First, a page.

If I were doing one sentence reviews I’d go with this:
Focus tries hard but ultimately fails because it is stingless.
Yes, you heard right, and that was… pun intended. The brand new Will Smith con man movie begins, really, with a small con within a minute of starting, and then works its way up the ladder of higher risks and greater rewards. Unfortunately for us – the only people who will be reaping the rewards are the film makers, because they share in ticket sales.
However, opening this film at the end of February should be a big clue about this films’ worthiness. So it is my guess, that the film makers and producers, they too will be short-changed.
I expected some fun – and got some – but far less than I expected. Laugh-out-loud moments were few and far between. I expected to enjoy Will Smith, the erstwhile Fresh Prince. At one time he was the king of blockbusters. When a Will Smith film opened it was either a Memorial Day Weekend (Men in Black 3), a July 4th weekend (Hancock, Independence Day, Men in Black 2, Wild Wild West, and Men in Black), or a Christmas Day (Ali) or Christmas season (The Pursuit of Happyness) opening. He got those dates because he sold tickets, And he sold tickets because he was good. Like money in the bank.
Not this time.
The set up goes like this. Will Smith is called Nicky, and his family tree includes con artists going back at least as far as Nicky’s grandfather. Nicky learned from the best, and it will surprise no one that he is very good at what he does.
Soon enough, Margot Robbie, who wowed everyone in The Wolf of Wall Street, shows up an attaches herself to Nicky. She’s called Jess, and truth be told, she’s a grifter. She even tries one on Nicky, but it goes no where.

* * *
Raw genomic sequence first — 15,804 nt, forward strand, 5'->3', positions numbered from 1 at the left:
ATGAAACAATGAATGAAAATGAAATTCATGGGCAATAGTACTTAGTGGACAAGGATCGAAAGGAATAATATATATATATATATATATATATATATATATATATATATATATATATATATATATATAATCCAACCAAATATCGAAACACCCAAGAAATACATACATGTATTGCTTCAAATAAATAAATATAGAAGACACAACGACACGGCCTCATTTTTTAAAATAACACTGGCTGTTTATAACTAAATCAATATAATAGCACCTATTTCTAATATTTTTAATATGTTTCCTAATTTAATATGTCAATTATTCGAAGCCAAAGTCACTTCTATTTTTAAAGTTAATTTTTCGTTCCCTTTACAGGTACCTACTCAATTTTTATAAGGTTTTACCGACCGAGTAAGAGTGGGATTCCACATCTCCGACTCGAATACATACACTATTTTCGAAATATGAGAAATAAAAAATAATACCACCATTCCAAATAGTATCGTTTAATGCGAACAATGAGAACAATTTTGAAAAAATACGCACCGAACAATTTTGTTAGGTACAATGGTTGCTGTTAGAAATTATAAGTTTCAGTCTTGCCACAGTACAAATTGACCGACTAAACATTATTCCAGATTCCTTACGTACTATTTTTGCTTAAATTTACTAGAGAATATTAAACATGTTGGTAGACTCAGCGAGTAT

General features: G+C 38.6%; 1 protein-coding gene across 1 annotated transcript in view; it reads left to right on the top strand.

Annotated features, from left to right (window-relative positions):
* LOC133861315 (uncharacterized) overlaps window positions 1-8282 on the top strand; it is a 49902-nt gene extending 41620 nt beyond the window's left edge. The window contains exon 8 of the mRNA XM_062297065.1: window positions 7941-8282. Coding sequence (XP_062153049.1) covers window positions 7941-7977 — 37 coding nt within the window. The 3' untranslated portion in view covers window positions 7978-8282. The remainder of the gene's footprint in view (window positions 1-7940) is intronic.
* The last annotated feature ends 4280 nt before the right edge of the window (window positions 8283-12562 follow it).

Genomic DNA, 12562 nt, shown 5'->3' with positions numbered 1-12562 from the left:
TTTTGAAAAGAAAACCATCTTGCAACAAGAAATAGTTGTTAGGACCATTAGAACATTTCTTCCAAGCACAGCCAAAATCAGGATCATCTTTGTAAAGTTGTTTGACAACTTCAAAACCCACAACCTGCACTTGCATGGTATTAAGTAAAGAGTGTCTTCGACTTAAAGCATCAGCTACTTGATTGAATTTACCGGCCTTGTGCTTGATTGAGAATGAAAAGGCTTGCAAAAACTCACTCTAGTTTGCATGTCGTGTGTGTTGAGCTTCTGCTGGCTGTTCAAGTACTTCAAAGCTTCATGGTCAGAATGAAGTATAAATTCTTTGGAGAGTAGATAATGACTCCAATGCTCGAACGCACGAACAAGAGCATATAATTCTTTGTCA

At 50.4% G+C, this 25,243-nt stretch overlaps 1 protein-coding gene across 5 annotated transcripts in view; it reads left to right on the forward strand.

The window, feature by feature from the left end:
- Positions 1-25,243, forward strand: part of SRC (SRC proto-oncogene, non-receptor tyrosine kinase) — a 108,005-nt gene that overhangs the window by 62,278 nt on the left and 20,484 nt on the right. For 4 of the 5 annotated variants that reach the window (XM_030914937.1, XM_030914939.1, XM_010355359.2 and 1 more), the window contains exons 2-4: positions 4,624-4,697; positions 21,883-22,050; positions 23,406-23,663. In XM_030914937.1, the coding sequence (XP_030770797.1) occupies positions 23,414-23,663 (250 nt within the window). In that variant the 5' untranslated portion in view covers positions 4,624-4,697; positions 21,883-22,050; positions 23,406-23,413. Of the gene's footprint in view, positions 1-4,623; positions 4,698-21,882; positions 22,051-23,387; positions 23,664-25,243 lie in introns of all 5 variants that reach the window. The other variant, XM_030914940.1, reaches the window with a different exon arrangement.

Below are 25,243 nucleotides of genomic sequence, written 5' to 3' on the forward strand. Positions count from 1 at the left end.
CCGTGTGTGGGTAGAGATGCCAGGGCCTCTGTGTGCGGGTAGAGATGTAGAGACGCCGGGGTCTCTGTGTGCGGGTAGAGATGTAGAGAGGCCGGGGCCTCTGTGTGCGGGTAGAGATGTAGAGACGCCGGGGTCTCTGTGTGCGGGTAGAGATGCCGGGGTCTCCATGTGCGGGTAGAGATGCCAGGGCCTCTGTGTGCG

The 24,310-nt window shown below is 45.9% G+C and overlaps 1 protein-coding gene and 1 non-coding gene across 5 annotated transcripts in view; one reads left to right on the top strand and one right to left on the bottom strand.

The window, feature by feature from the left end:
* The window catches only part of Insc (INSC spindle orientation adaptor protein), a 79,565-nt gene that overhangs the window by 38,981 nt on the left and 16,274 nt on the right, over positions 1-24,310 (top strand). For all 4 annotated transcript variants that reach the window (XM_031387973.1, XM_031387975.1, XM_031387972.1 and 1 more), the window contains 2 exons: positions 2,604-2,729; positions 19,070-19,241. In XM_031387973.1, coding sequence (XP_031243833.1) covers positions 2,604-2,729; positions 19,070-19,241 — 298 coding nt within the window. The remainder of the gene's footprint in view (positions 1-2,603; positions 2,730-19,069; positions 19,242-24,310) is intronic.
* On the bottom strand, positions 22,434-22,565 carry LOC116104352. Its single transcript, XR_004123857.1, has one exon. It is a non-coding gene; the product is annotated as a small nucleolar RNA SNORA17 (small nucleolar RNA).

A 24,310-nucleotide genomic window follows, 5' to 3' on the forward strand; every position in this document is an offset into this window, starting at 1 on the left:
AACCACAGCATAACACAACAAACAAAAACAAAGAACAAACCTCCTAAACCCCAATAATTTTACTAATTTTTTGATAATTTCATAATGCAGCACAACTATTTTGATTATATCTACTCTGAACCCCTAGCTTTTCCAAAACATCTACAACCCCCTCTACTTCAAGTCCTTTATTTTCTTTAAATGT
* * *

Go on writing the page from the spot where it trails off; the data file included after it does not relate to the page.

He tells her to never drop the con. Die with con. Yeah, she’s really a beauty so he agrees to teach her the ropes from grifting, to organized pickpocket rings – all the way up to big cons. They get along great, leading to a hook-up. They score mightily over a Superbowl weekend in N’awlins. – you know fast hands and the like. However, following that action, a series of bets at the Super Bowl Game, is so far from believability – that you won’t believe it And why would you – two separate guys, one is Nicky and the other is played by B.D. Wong, go to a Super Bowl Game each carrying in excess of a million dollars in cash – in briefcases – and they end up in the same private box in the Superdome? Okay, I will buy that bridge from you.
From our perspective – all those watches, rings, wallets, and credit cards that get lifted was less about fast hands, team work, and distractions than it was about slick movie editing. Anyway the take is over a million two. And there’s a bunch more moolah to be made.
But Nicky is going to pay off Jess and simply dump her. Flash forward three years. Nicky is in Buenos Aires, working on another big con. Isn’t he surprised when you-know-who shows up as the g/f of Nicky’s mark.
We watch as the man behind the curtain does his thing, and you can expect lots of twists and turns. Some of which are believable, and some others – not so much. Half the fun of a con job movie is the reveal. Sadly Focus provides its own spoiler for the big con no more than 10 minutes into the film, so even when it plays out, we aren’t really surprised at all.
But the news isn’t all bad. There’s New Orleans, and Buenos Aires, Great location shots, swanky hotels, and high production values. But the thing of it is, I mean the downsides are:
1) Will Smith is seemingly mailing it in. His dynamic seems soft, as if he’s not all that invested in this film. It is not an electric Will Smith performance – more likely his best elements – his high-wattage star appeal, seems to be running on drug-store batteries. He just doesn’t seem all that involved. His usual high energy is surprisingly ratcheted down.
2) Margot Robbie nearly walks off with the picture, and she would have, but….
3) After a fast-moving first half of the film filled with filthy fast hands – Co-Directors and C0-Screenwriters Glenn Ficarra and John Requa seem to want to sell us on the romance rather than the con. Are they in love? Is Jess conning Nicky? Is Nicky conning Jess?
So the big con, which as you know, depends on us really caring about the characters – hoping for them to come out of it successfully, or maybe just alive – seems watered down. The impact seems weakened or far from what you might call dazzling. And even beyond that – you don’t leave the theater elated or excited.
Focus will likely sell tickets – the hard truth of this con artist film is that the film makers decidedly lost their focus. Two point zero out of five. Rather than giving this film a recommendation – I’ll simply call it disappointing.